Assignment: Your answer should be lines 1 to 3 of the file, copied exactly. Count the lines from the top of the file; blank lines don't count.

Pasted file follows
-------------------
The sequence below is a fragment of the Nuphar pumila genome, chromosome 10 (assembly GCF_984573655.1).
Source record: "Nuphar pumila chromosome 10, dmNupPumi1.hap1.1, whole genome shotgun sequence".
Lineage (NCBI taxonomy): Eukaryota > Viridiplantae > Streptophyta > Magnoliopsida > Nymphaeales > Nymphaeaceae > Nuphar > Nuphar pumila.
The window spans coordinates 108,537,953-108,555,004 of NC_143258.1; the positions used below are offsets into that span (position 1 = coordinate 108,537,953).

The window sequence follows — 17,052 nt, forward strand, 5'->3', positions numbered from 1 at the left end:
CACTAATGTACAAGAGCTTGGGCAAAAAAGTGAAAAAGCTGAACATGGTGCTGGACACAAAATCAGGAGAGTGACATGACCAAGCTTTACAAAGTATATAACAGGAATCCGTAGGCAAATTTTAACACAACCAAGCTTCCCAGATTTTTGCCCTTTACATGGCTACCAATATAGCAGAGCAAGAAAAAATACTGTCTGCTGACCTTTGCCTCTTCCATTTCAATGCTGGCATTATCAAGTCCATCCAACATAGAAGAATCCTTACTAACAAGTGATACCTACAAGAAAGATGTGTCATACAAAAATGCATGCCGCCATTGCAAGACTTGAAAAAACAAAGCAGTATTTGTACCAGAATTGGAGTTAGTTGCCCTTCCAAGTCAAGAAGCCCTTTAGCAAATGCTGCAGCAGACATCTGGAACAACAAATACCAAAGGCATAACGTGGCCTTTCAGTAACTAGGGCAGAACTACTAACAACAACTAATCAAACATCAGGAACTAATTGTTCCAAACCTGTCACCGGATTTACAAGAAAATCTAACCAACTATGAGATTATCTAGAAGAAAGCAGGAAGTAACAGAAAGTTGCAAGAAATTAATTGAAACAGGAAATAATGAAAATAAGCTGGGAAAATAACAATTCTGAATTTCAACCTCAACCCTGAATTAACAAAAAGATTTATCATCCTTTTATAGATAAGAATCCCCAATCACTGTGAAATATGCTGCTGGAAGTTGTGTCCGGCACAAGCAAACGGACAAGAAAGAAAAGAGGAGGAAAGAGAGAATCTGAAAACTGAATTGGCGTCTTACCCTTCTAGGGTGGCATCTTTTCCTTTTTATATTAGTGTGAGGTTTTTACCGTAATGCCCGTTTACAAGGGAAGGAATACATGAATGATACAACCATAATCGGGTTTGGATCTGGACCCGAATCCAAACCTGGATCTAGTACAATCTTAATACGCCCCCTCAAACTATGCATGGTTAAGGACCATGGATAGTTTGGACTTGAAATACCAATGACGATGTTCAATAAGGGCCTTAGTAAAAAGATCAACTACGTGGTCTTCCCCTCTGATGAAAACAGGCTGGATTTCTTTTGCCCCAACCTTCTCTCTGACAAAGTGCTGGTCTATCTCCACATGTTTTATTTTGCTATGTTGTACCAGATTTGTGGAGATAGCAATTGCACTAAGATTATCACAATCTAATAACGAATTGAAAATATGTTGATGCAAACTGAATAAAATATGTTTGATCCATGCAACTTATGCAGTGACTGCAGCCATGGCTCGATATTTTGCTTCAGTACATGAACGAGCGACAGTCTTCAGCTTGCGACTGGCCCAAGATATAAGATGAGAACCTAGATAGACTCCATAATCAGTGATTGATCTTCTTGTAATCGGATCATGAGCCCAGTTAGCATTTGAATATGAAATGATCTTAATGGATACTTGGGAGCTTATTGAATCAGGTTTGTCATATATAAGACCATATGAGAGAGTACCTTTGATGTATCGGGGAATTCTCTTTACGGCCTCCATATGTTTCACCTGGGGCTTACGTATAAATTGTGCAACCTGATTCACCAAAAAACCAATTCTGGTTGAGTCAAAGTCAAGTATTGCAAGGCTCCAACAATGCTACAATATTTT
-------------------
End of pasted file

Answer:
The sequence below is a fragment of the Nuphar pumila genome, chromosome 10 (assembly GCF_984573655.1).
Source record: "Nuphar pumila chromosome 10, dmNupPumi1.hap1.1, whole genome shotgun sequence".
Lineage (NCBI taxonomy): Eukaryota > Viridiplantae > Streptophyta > Magnoliopsida > Nymphaeales > Nymphaeaceae > Nuphar > Nuphar pumila.